‘Shh, sleep safe. I’m here.’ And softly she sings a lullaby she remembers from all those years ago.
‘Care you not and go to sleep, Over you a watch I’ll keep…’
‘Not her!’ He calls out in pain from the thickness of his nightmare.
‘Shh, Dad.’ She slides off the chair to kneel by his bed.
‘Dani…’ he calls softly.
‘I can’t find you.’
He’s sweating. His face is pinched and his legs begin to jerk like he’s running.
‘Dani!’ he yells, his hands flail, jaws grind.
‘I’m here, Dad,’ she tells him, hoping her voice might worm its way down into his dream.
He twists sharply and cries in pain. ‘Are you safe?’
She hesitates. ‘Yes, Dad, I’m safe.’
He shakes, whimpering like a child. ‘Dani. Where are you?’
‘Dad, I’m here,’ she whispers. ‘I came back.’
His face contorts and he moans loudly.
‘I can’t see through the snow. Dani, I can’t—’ his body is suddenly rigid. His jaw grinds and darkness knits his brow. His back arcs – like he is having a seizure.
‘Sleep, Daddy. I’m here.’
He makes a low moan and, like a sudden storm, the danger passes as tension slips away from his body and he slides deep into the undertow of sleep. She watches him, listens as his breath softens until it’s barely audible. He’s still. He’s safe. The monsters have left him alone – for tonight. He should sleep until morning.
She stretches in the chair. Her back aches and the pain in her hip cuts through her. She can’t sit any longer, so lies on the floor beside him. She rocks from side to side, trying to get comfortable. It was such a long time ago, surely it shouldn’t still feel like this. Phantom pains. On the ceiling, the faintest movements of shadow – greys and blacks – skirmish above her head. Slowly, the pain recedes and she sinks into the floor. She lies still, missing her night-light, wants something to eat the darkness away. She longs for dawn, for her dad to wake. She wants to talk, go for a walk, maybe see a movie? What time is it now – 2 a.m.? Tiredness sweeps across her. He’ll sleep – she wishes she could.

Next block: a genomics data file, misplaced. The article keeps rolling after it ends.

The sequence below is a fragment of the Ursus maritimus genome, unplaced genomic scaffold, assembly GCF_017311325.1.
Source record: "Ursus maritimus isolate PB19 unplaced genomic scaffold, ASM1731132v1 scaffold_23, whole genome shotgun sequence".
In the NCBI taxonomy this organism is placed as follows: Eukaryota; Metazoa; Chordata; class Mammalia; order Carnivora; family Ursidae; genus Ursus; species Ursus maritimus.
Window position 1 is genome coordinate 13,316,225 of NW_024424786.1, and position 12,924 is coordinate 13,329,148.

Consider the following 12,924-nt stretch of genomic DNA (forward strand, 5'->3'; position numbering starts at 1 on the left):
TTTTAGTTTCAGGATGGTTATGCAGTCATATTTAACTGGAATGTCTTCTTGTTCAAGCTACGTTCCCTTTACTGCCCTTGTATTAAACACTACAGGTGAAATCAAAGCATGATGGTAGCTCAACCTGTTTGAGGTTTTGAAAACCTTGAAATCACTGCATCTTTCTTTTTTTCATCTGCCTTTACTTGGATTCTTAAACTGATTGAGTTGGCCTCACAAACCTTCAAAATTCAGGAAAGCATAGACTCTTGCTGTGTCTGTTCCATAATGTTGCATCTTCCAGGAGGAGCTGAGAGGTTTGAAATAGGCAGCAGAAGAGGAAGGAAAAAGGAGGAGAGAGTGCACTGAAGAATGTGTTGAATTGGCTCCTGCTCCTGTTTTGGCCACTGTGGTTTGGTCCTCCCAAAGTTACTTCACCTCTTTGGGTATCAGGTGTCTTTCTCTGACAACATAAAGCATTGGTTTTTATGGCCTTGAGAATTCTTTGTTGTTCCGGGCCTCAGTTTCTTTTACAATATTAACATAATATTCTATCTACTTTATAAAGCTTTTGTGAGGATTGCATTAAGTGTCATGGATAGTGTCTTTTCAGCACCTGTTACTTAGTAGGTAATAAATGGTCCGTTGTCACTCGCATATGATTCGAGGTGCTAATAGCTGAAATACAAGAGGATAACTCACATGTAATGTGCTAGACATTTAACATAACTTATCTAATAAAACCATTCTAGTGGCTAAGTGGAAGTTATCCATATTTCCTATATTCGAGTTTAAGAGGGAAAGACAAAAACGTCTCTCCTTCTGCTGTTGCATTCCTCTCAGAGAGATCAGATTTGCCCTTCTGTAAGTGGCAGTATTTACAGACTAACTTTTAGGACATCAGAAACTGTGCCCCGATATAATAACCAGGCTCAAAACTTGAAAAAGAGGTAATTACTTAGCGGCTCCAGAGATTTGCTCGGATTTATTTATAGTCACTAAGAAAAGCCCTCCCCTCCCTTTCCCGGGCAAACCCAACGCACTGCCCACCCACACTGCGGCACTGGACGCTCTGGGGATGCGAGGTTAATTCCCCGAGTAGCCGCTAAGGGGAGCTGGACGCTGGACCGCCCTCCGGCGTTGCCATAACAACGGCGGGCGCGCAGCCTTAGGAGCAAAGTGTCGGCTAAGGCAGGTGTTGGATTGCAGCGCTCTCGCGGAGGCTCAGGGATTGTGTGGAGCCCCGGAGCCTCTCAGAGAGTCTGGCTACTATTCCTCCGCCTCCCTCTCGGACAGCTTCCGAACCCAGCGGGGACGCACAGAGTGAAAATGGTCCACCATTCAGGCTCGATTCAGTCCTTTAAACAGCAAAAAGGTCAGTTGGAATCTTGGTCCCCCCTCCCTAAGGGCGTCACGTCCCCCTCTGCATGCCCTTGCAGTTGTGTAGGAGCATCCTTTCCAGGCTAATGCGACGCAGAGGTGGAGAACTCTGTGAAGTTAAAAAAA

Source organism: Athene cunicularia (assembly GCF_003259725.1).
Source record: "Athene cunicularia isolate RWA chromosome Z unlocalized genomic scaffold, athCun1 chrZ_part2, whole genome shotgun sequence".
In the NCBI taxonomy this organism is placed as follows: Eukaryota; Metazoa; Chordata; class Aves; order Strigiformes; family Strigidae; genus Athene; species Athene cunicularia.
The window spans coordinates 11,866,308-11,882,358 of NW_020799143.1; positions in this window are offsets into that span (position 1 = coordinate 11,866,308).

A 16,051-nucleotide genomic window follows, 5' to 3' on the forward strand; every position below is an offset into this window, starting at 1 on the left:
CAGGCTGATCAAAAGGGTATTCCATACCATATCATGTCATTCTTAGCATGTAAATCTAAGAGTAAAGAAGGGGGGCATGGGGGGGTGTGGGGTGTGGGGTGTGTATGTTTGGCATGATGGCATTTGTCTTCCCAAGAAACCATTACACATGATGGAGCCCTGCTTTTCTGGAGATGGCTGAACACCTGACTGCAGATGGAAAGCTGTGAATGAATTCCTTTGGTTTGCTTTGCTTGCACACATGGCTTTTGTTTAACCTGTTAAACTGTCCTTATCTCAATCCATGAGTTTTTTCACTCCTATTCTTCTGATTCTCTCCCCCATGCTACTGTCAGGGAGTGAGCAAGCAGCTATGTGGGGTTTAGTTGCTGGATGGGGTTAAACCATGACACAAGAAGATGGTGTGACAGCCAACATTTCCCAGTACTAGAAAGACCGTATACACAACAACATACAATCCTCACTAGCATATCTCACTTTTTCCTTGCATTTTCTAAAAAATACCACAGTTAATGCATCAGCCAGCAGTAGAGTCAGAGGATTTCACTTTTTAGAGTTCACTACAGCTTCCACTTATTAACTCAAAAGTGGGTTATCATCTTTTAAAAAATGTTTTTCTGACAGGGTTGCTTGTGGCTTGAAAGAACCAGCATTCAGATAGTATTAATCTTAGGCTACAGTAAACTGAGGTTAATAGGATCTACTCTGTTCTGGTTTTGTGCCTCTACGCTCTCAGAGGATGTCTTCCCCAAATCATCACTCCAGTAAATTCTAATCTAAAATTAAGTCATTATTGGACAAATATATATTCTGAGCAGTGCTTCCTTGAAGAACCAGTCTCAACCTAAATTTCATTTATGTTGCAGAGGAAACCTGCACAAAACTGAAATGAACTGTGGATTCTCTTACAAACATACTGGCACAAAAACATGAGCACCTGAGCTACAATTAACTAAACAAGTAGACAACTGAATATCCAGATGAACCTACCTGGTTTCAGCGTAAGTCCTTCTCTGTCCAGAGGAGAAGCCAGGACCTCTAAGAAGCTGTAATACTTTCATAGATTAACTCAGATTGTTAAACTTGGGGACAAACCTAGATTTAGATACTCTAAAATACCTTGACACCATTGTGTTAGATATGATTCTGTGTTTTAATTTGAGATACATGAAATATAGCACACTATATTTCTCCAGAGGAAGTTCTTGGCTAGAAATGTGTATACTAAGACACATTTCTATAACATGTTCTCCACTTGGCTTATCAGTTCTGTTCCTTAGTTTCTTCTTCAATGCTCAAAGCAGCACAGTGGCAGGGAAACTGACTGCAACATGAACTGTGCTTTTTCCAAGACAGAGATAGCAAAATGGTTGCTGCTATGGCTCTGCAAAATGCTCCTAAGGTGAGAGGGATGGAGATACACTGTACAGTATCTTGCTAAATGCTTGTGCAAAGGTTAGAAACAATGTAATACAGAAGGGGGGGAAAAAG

She lies still for a long time, listening to his breath rise and fall. Finally she rolls over onto all fours – stretches like a cat – and leaves. Outside his door, she pauses for a few moments, continuing to listen to his breath. One day it will end. Will she be there at that moment? Hear the body draw its final inhalation, the lungs expand and then just stop so that the air seeps away and there is nothing. Nothing. The thought scares her. The loneliness terrifies her.
She turns to her own room. Inside is her single child’s bed, the same bed her father knelt under to check for monsters all those years ago. She feels a tiny shudder run through her.
‘Someone walked over your grave.’ That’s what her gran would have said.
The room is too dark, only a little moonlight spills in from the hallway. She isn’t sure she can stay there. The shadows are alive sometimes.
‘Be brave, Dani,’ she tells herself. But the old fears are strong. What would Dad do?
She bends down and looks underneath the bed. Cobwebs. No monsters – unless you’re a fly. She smiles a fake smile, even though there’s nobody there to see it, and she feels braver.
‘Go on, Dan,’ she whispers, and stretches out her fingers to the wardrobe door. It swings open with a little haunted-house creak. The dresses and coats are long gone. It is totally empty. Of course it is. Real monsters don’t hide in wardrobes.